|Title||Natural genetic variation in C. elegans identified genomic loci controlling metabolite levels|
|Author(s)||Gao, Arwen W.; Sterken, Mark G.; De Bos, Jelmi Uit; Creij, Jelle van; Kamble, Rashmi; Snoek, Basten L.; Kammenga, Jan E.; Houtkooper, Riekelt H.|
|Source||Genome Research 28 (2018)8. - ISSN 1088-9051 - p. 1296 - 1308.|
Laboratory of Nematology
Groep KoornneefGroep Koornneef
|Publication type||Refereed Article in a scientific journal|
|Abstract||Metabolic homeostasis is sustained by complex biological networks that respond to nutrient availability. Genetic and environmental factors may disrupt this equilibrium, leading to metabolic disorders, including obesity and type 2 diabetes. To identify the genetic factors controlling metabolism, we performed quantitative genetic analysis using a population of 199 recombinant inbred lines (RILs) in the nematode Caenorhabditis elegans. We focused on the genomic regions that control metabolite levels by measuring fatty acid (FA) and amino acid (AA) composition in the RILs using targeted metabolomics. The genetically diverse RILs showed a large variation in their FA andAAlevels with a heritability ranging from 32% to 82%. We detected strongly co-correlated metabolite clusters and 36 significant metabolite QTL (mQTL). We focused on mQTL displaying highly significant linkage and heritability, including an mQTL for the FA C14:1 on Chromosome I, and another mQTL for the FA C18:2 on Chromosome IV. Using introgression lines (ILs), we were able to narrow down both mQTL to a 1.4-Mbp and a 3.6-Mbp region, respectively. RNAi-based screening focusing on the Chromosome I mQTL identified several candidate genes for the C14:1 mQTL, including lagr-1, Y87G2A.2, nhr-265, nhr-276, and nhr-81. Overall, this systems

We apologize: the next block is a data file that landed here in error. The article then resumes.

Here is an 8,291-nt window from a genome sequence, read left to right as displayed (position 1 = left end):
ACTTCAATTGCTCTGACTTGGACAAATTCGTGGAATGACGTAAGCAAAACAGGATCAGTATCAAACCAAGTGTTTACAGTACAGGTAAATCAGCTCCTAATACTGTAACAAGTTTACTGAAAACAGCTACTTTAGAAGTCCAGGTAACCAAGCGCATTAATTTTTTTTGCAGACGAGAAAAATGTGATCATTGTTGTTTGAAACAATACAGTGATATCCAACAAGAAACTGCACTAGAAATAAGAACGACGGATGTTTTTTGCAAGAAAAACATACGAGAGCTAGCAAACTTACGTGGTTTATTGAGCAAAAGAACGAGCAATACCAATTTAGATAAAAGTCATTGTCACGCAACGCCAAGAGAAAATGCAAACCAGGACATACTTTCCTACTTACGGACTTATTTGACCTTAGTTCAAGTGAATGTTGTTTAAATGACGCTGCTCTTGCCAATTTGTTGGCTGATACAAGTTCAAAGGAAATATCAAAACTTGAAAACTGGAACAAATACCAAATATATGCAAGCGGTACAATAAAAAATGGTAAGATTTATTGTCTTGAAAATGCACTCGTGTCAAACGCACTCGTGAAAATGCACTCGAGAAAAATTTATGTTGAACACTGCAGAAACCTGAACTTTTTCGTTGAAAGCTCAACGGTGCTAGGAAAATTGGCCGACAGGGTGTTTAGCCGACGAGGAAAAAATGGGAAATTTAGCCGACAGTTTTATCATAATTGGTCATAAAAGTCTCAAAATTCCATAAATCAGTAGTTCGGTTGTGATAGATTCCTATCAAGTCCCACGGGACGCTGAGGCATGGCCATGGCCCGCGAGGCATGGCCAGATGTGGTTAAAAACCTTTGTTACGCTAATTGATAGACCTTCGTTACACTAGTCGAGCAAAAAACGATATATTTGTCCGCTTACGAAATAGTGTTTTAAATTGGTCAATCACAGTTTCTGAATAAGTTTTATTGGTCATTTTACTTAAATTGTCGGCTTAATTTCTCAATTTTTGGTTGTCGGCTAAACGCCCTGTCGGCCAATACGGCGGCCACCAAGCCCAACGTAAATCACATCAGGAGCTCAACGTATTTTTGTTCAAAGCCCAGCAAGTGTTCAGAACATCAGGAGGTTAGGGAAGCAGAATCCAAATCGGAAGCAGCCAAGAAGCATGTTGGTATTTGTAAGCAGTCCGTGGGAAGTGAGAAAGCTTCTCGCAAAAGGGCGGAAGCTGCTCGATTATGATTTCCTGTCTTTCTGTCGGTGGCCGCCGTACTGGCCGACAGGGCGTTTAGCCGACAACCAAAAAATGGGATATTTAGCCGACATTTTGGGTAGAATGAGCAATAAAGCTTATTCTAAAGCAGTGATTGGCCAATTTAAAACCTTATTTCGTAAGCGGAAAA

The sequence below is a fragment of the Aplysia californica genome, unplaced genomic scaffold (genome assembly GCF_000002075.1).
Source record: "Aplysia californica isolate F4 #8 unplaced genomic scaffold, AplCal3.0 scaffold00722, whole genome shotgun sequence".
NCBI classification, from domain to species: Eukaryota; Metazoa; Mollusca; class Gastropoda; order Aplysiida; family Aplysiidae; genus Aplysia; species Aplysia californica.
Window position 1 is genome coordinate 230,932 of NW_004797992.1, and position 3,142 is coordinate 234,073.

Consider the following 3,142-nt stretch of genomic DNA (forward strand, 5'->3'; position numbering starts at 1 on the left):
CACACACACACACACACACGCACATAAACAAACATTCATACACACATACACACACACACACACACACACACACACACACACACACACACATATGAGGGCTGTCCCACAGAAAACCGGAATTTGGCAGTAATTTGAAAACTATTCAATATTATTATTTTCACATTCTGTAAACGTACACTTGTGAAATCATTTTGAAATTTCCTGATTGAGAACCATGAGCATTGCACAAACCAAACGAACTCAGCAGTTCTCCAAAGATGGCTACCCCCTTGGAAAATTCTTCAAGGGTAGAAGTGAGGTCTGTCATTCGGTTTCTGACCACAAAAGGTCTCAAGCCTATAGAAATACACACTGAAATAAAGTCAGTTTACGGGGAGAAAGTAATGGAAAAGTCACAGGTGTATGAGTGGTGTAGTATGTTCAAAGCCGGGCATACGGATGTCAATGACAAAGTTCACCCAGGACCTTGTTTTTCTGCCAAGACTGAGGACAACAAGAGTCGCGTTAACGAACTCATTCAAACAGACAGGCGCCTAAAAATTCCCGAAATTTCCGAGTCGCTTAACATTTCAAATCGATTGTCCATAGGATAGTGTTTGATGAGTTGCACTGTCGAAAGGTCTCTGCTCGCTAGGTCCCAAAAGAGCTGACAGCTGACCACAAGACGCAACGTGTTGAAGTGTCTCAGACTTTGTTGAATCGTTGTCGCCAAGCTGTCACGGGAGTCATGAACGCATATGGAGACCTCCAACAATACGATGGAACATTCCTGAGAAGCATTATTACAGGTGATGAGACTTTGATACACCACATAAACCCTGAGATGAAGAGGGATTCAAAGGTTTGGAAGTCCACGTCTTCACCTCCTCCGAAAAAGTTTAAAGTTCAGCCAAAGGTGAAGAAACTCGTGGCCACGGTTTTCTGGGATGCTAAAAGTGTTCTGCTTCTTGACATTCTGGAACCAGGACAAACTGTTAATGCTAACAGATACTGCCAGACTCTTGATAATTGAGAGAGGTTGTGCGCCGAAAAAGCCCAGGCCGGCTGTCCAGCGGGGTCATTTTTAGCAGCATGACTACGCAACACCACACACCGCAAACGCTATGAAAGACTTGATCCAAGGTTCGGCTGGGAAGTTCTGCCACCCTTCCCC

approach provides us with a powerful platform to study the genetic basis of C. elegans metabolism. Furthermore, it allows us to investigate interventions such as nutrients and stresses that maintain or disturb the regulatory network controlling metabolic homeostasis, and identify gene-by-environment interactions.